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Sue Engle Reynolds '76 swimming during triathlon

’76 grad preaches the triathlon gospel

Anybody can complete a triathlon, says the woman who ranked sixth in the world in the 2017 sprint World Triathlon Championship.

The woman who is a six-time qualifier for the championship.

The woman who in 2019 was second in a qualifying event for the Ironman 70.3 world championship. That’s 70.3 miles: 1.2 miles swimming, 56 miles biking and 13.1 miles running.  

But before you dismiss Sue Engle Reynolds ’76 as a patronizing elite athlete, know this: She was that anybody. She did it, and she has done it more than a dozen times, with more races on the horizon. And when she completed her first triathlon, she was halfway through a six-year journey during which she lost 200 pounds.

Sue Reynolds when she was overweightReynolds was not overweight nor was she an athlete when she was studying zoology at DePauw in the 1970s. “When I left DePauw and started working, I became a teacher,” she said. “I loved my job, just loved it. And I often would stay up all night, writing lesson plans.” She would eat candy or cookies to stay awake and “the weight just started coming on” until she reached 335 pounds.

She was sensitive to societal standards, of course, and dieted, but the diets failed because “I was trying to please someone else’s expectations of me,” she said. In 2010, “nothing extraordinary happened. It was just one day I thought ‘this is ridiculous. I’ve had enough.’”

Reynolds started exercising, but “I think exercising is really boring,” she said. “So, in my mind, I started playing this little game. I would pretend that I’m training for a triathlon. … It gave purpose to the exercise.” Later, when she realized she could accomplish the distances, “curiosity got ahold of me and I wondered if I could actually do all of that.”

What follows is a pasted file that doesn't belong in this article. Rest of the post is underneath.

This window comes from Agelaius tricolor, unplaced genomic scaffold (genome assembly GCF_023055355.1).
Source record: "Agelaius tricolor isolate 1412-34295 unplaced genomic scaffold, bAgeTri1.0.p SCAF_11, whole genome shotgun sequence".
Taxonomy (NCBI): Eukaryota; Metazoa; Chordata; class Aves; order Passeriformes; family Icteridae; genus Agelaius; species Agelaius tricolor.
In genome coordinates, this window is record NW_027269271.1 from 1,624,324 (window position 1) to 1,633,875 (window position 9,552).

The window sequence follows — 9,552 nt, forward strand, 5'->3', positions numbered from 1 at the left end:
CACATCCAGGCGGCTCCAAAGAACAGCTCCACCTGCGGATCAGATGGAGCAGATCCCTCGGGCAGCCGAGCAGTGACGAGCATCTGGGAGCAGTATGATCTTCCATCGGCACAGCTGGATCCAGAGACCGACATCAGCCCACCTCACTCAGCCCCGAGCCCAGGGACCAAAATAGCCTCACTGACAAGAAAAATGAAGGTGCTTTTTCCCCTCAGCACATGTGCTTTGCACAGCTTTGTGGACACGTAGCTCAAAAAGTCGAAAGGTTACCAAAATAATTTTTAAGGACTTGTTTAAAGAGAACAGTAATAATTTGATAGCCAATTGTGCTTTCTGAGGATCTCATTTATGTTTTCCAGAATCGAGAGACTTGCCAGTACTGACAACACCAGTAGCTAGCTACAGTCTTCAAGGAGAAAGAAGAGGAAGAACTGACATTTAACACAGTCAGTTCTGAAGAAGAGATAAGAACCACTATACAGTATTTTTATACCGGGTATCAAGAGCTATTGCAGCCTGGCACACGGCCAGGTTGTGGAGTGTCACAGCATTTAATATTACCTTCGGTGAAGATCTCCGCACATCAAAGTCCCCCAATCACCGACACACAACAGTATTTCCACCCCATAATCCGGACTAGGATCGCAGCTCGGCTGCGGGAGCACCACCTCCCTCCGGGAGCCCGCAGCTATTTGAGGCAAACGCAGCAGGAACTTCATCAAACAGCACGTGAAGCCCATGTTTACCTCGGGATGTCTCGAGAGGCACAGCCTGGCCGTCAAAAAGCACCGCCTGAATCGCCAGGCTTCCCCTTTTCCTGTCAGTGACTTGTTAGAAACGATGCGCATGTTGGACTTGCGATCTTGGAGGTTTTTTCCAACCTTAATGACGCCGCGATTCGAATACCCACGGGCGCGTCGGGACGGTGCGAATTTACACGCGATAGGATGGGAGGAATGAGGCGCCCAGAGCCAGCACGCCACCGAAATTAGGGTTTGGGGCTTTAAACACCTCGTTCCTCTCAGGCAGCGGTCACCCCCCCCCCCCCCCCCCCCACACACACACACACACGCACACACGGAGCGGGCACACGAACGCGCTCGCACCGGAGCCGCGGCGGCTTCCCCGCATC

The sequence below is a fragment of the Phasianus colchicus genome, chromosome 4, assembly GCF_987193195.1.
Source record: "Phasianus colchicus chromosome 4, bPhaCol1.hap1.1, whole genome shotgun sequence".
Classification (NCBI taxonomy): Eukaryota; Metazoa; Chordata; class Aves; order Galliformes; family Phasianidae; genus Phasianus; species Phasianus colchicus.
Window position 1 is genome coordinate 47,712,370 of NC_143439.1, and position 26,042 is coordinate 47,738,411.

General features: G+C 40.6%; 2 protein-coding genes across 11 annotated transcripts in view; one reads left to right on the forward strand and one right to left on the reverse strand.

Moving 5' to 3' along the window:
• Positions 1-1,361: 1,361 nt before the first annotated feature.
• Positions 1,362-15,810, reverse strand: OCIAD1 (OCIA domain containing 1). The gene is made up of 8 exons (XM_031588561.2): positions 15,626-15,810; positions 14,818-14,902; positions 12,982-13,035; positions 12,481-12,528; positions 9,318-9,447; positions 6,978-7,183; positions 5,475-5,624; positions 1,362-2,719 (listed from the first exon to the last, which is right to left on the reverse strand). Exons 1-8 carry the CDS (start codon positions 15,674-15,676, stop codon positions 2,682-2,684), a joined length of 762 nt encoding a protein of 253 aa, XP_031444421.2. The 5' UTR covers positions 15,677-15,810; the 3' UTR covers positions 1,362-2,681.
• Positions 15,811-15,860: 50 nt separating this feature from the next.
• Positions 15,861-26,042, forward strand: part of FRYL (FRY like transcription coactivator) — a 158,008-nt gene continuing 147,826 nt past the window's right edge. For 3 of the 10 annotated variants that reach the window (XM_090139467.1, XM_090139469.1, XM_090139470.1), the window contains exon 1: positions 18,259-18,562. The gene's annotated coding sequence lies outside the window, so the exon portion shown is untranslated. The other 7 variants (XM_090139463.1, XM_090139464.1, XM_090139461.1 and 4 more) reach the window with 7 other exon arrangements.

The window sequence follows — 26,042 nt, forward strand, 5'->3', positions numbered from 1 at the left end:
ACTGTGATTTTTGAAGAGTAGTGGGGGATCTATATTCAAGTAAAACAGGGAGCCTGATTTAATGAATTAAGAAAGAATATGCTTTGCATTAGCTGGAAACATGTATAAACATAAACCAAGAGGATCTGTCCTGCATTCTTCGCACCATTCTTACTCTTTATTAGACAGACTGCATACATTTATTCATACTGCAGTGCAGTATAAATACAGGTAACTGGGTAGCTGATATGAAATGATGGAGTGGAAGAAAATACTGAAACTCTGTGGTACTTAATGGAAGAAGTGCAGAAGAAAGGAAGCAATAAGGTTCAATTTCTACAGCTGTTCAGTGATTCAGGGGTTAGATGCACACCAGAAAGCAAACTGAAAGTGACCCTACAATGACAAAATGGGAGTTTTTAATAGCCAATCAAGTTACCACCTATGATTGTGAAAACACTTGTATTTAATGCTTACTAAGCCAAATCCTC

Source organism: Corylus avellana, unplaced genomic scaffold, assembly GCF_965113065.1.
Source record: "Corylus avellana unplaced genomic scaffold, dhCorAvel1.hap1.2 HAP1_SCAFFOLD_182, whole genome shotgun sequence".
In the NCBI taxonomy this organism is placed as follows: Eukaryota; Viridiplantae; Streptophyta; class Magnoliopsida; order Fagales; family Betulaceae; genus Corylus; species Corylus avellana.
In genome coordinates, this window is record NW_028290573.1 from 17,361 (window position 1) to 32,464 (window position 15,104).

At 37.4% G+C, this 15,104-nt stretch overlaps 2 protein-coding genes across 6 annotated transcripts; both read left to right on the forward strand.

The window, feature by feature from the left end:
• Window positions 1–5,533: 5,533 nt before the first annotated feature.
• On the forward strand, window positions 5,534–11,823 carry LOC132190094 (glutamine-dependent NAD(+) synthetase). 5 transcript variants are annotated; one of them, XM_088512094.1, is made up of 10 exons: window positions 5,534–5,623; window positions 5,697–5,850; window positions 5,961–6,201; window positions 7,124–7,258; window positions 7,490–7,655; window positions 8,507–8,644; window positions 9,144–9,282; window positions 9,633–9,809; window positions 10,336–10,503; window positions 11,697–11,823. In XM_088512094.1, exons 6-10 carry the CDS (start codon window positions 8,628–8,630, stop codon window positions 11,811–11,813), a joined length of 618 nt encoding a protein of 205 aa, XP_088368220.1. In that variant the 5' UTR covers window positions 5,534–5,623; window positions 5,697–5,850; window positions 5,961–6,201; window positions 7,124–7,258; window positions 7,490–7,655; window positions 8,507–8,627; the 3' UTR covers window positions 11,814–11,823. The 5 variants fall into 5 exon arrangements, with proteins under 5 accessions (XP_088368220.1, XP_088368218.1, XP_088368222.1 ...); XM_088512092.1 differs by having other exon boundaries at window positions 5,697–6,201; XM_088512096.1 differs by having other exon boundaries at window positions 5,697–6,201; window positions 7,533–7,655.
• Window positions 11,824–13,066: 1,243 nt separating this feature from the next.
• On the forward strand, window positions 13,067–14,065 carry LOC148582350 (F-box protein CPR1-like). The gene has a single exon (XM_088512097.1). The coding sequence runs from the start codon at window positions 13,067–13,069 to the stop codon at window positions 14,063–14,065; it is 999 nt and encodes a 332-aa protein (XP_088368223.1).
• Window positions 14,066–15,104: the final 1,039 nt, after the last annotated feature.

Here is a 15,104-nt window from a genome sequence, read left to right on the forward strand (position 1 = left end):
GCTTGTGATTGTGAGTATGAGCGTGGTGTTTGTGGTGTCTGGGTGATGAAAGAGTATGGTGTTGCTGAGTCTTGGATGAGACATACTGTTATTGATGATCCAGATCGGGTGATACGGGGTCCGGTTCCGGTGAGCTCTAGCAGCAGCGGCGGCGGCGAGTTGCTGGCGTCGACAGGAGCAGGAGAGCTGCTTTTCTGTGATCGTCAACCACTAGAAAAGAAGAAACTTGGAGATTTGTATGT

Sue Reynolds holds her bicycle aloft

She was approaching her 60th birthday when she entered an indoor triathlon sponsored by the Indiana University Swim Club in 2013. “I actually dog-paddled part of the swim,” she said, and “in the transition between the swim and the bike, I sat down and ate a sandwich and I brushed my hair and I just took my time.” She came in last place, but she finished, and “I felt like I had won the Olympics. … Everybody remembers their first finish, because it’s just an amazing feeling of accomplishment.”

Reynolds' book coverShe has written about her story in “The Athlete Inside: The Transforming Power of Hope, Tenacity, and Faith,” and donates 100% of her profits from it to the USA Triathlon Foundation to help those with physical disabilities and visual impairment participate in sports. In addition to conveying her messages that anyone can do a triathlon and that you can transform your life at any age, Reynolds tells about a spiritual awakening brought on by the rampant kindness and encouragement she has gotten from others. “I finally decided that God was showering me with all this kindness because he was trying to get my attention,” she said. “… It made me realize that I could be the face of God for others.”

Sue Reynolds bikes in competition

Reynolds recently retired from her professional career, during which she worked as a high school counselor (she got a master’s in counseling from IU in 1981) and a school counseling specialist for the Indiana Department of Education. She has handed over the reins of the nonprofit she founded 20 years ago, the American Student Achievement Institute, which helps community leadership teams transform their schools to enable all students, especially lower-income students, to achieve at a high level.Reynolds did not compete in triathlons last year because of COVID-19. But she resumed racing in May, competing in the 65-69 age group. “I’d like to be doing this in my 90s,” she said.

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